Arms range from standard, straight-punching boxing gloves, to blade-shaped discs that curve and weave around your foes. Of the 30 different ones available, there’s an almost overwhelming number of different ways to fight. And as well as you contending with your enemies, random stage items that heal and disrupt players also add an element of unpredictability to each match.
Unfortunately, how you go about unlocking arms is incredibly frustrating. While each of the game’s 10 fighters starts out with three unique arms, you have to go through a mini-game in order to unlock the rest of their arsenal. As you win in Grand Prix and pummel your foes in online bouts, you’ll earn a couple of coins from a win, with a minimum of 30 needed to compete in the arms-unlocking mini-game.
Annoyingly, once you win an arm, it’s only for that individual character. This means that in order to unlock your favourite combination of arms for every fighter you’ll have to put in a ton of hours.
As a purely single-player experience, ARMS leaves a lot to be desired. While there’s definitely fun to be found in the seven offline modes on offer, most consist of self-contained 99-second matches. This is perfect for getting a quick fix when you fancy just letting your fists fly, but for players who are looking for lone modes to sink their teeth into, there are only really two that fit the bill.
Grand Prix is the first, and is essentially your bog-standard arcade mode. After picking a fighter, you select a difficulty rating between 1 and 7 and then face 10 randomly selected opponents, before going head to head with two hard-as-nails final bosses.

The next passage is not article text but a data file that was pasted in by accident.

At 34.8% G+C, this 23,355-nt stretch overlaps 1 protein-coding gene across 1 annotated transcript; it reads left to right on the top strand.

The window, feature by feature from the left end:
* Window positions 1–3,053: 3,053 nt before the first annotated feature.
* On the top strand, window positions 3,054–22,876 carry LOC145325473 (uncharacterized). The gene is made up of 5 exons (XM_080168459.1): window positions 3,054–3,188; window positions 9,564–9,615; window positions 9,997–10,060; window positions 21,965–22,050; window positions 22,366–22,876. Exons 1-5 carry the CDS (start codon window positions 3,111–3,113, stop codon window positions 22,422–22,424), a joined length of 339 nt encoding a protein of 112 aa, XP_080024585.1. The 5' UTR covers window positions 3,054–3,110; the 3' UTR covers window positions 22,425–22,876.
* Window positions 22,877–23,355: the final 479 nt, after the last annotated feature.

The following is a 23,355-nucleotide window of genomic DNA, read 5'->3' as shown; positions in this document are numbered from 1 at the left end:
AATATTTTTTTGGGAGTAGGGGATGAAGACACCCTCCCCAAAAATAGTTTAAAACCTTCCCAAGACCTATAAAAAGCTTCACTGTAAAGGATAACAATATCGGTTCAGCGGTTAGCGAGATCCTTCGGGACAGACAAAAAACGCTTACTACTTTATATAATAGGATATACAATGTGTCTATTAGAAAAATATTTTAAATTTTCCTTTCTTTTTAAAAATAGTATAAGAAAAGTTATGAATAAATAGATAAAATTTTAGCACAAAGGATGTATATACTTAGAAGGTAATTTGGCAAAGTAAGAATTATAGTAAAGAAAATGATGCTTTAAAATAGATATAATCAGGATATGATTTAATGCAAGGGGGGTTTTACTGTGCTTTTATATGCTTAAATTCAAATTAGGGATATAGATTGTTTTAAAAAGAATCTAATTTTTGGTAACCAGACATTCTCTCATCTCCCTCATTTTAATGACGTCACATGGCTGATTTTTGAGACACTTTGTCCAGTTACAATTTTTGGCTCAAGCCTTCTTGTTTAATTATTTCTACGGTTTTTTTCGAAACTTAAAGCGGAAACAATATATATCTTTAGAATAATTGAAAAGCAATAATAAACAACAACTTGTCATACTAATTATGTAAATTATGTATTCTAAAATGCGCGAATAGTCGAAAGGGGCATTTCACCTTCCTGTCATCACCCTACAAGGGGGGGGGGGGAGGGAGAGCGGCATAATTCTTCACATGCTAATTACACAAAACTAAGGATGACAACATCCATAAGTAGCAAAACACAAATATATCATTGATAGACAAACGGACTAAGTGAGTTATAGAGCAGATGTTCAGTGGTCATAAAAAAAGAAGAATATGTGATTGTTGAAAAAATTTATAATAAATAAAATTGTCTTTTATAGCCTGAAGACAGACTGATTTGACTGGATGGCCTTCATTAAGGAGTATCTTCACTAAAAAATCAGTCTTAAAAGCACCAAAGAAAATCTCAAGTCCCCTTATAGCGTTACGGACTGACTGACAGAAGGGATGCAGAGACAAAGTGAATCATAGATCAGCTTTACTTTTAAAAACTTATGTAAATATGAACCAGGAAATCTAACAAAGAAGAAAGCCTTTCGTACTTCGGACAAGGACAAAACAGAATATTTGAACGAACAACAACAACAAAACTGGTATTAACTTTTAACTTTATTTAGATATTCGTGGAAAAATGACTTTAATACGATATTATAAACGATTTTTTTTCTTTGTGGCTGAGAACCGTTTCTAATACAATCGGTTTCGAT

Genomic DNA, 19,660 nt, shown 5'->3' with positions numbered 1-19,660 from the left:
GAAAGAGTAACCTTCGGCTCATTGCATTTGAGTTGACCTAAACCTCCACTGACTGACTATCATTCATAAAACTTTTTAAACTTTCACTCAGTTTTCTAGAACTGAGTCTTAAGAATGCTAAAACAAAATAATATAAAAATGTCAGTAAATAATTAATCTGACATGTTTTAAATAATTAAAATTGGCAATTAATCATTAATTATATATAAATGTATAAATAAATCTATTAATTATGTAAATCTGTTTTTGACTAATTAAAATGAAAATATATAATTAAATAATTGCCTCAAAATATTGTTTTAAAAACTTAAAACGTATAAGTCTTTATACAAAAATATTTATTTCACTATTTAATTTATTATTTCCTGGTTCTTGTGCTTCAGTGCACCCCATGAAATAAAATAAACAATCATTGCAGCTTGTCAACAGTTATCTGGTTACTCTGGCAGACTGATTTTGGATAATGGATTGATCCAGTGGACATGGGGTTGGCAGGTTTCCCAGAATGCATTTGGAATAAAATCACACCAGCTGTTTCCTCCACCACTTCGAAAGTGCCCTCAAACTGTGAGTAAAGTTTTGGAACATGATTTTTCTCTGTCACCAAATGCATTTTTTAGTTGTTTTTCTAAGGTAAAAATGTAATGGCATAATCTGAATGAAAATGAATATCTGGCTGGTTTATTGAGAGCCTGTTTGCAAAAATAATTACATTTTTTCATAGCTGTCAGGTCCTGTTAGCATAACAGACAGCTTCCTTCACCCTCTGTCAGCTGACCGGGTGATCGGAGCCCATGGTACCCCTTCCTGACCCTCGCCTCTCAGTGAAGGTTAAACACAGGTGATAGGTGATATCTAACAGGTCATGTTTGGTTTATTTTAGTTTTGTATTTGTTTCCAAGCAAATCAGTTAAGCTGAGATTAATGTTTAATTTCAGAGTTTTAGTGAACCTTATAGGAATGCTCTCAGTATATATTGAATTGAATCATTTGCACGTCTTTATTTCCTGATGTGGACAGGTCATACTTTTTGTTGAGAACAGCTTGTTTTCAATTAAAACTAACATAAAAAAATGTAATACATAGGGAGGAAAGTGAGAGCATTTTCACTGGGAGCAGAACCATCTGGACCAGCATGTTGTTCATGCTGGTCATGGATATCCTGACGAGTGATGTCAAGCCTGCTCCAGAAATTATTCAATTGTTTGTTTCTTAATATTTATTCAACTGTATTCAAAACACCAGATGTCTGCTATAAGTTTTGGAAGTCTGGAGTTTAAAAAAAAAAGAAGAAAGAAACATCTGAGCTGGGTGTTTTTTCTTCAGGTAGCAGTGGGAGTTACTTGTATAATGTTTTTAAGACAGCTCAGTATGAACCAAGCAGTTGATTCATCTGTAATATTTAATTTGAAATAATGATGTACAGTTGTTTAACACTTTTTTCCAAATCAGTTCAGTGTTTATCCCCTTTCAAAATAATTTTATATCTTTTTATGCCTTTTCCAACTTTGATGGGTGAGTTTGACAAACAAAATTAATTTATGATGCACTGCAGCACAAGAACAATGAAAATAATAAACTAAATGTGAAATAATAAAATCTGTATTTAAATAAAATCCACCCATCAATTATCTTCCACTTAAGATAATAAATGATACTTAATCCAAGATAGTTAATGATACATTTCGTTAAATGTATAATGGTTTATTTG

In a nice touch, Nintendo has opted to let players save their Grand Prix progress, meaning that if you find yourself stuck on a particular battle, you can try again another day without having to start from scratch.
The second single-player mode that will keep you occupied for more than a couple of minutes at a time is One On 100. As you’ve probably guessed, this mode sees you taking on 100 enemies with one life – and it’s fine, if unremarkable.
Given people’s regular criticisms of Nintendo’s approach to online gaming, it’s interesting that networked matches are where ARMS really shines. Borrowing the ranked matchmaking system from Street Fighter IV, players are able to carry on playing solo and local matches while they wait for an online opponent to match with them. Each win fills up your experience bar, helping you swiftly climb the ranks.
A loss, however, sees you lose a far smaller degree of experience, setting you back slightly without ever feeling overly punitive. It’s a setup that shows that Nintendo is taking competitive ARMS seriously, with the point hammered home by the fact that you have to complete at least one rank 4 Grand Prix before you’re even allowed to compete in ranked brawls.
Outside of ranked matches, players can compete for those precious coins online in the more laid-back party mode. Throwing players into a nicely designed lobby, the game matches you with a bunch of strangers, chucking you into a round-robin series of random game modes.
These include the fun sport-based modes – V-ball and hoops – that add fighting-game flair to basketball and volleyball. There are also team fights, the target-punching Skill Shot mode, and co-op battles that see you teaming up to defeat the Grand Prix boss. The variety on offer here is fun, and like Mario Kart 8 before it, it’s nice to see that you can hop on party matches with a local multiplayer friend in tow.
ARMS is a unique-feeling brawler with a surprising amount of depth. It also looks great, combining a colourful flair with some of the most realistic environments and characters. Its motion controls are also a resounding success.
Yet, despite everything it does right, this won’t be a game for everyone. Lacking the meaty single-player component of a game such as Splatoon, ARMS lives and dies on local and online multiplayer.
If you’re after a fresh and fun way to take on your friends and the rest of the world, this may be a game for you. If not, however, ARMS’ lack of single-player content might leave you feeling pretty disappointed.